Breaking the glass ceiling: MTR hires more female train drivers for Crossrail services in London
Hong Kong’s rail giant offers friendlier working hours too, to ease driver shortages
Inside a suburban depot in east London, Ewelina Wanczyk and Carinne Spinola were learning how to drive a train in snowy and stormy weather.
Wanczyk wore a look of confidence as she climbed into the driver’s seat, staring at the large screen in front her. Focused and determined, she intently listened to her supervisor’s instructions before pushing the start button on the simulator they were using. The virtual train started smoothly, but before long the simulated sunny weather turned foul, with lightning and thunder booming all around.
Unfazed, Wanczyk slowed the train, noticing the tracks had become slippery. A few seconds later snow filled the screen, reducing visibility. But Wanczyk turned on the headlight and kept going until she eased the train to a stop next to a crowded platform.
She had made it.
Wanczyk, 28, and Spinola, 37, are among a new wave of female and younger drivers Hong Kong railway operator MTR Corp has hired to drive trains on a section of the £15 billion (HK$159 billion), 118km Crossrail line that will run from Shenfield in the east, through central London, to Reading in the west when it is completed.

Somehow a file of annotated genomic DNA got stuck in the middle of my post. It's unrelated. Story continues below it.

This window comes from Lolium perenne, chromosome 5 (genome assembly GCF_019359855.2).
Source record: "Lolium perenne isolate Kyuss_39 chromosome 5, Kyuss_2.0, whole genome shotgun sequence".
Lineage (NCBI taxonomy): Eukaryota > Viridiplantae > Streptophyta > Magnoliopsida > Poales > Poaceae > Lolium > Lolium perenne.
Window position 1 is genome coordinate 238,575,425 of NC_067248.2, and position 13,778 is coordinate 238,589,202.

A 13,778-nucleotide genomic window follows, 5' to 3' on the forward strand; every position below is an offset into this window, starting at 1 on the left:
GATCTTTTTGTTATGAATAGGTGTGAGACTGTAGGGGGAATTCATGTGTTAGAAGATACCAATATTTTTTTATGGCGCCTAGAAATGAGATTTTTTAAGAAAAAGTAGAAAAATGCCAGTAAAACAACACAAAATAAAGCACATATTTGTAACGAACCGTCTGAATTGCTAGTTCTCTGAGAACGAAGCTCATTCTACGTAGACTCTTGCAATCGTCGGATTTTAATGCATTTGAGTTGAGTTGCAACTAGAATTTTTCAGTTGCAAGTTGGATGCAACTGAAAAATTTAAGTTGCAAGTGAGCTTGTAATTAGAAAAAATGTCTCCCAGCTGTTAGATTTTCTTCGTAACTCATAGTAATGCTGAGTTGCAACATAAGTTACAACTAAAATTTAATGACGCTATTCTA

In an industry dominated in Britain by men, MTR Corp has gone against tradition, targeting women to help ease driver shortages, said Helen Lee, head of drivers at MTR’s London-based subsidiary MTR Crossrail, which is contracted to operate the section between Shenfield and Liverpool Street station from 2015 to 2023.
Lee said 13 per cent of MTR Crossrail’s drivers were female, more than double the UK industry average of 5.4 per cent.
The company offered more employee-friendly work hours, in a bid to attract more workers, giving drivers two weeks off after every eight weeks of work. The strategy appeared to have paid off, Lee said, as the company got 21,000 applications for 400 driver positions.
“We have many drivers who came from different backgrounds such as graphic designers, police officers and make-up artists,” Lee said. “There is nothing to do with their academic background, but applicants need to undergo a visual test, an assessment on whether they can concentrate for a long period of time and being alone, and a test on their ability to react quickly.”
Wanczyk and Spinola were working in Heathrow airport as a security guard and a sales associate, respectively, a few months ago when they saw an MTR advertisement for female drivers on the rail project.
“I thought, ‘that’s perfect,’ when seeing the advertisement because Crossrail is one of biggest projects in Europe,” Spinola said. “There is a lot of time-off shifts, which I can juggle between work and family.”
Wanczyk said she would use the holiday time to travel more often.
Denise Tsang reported from London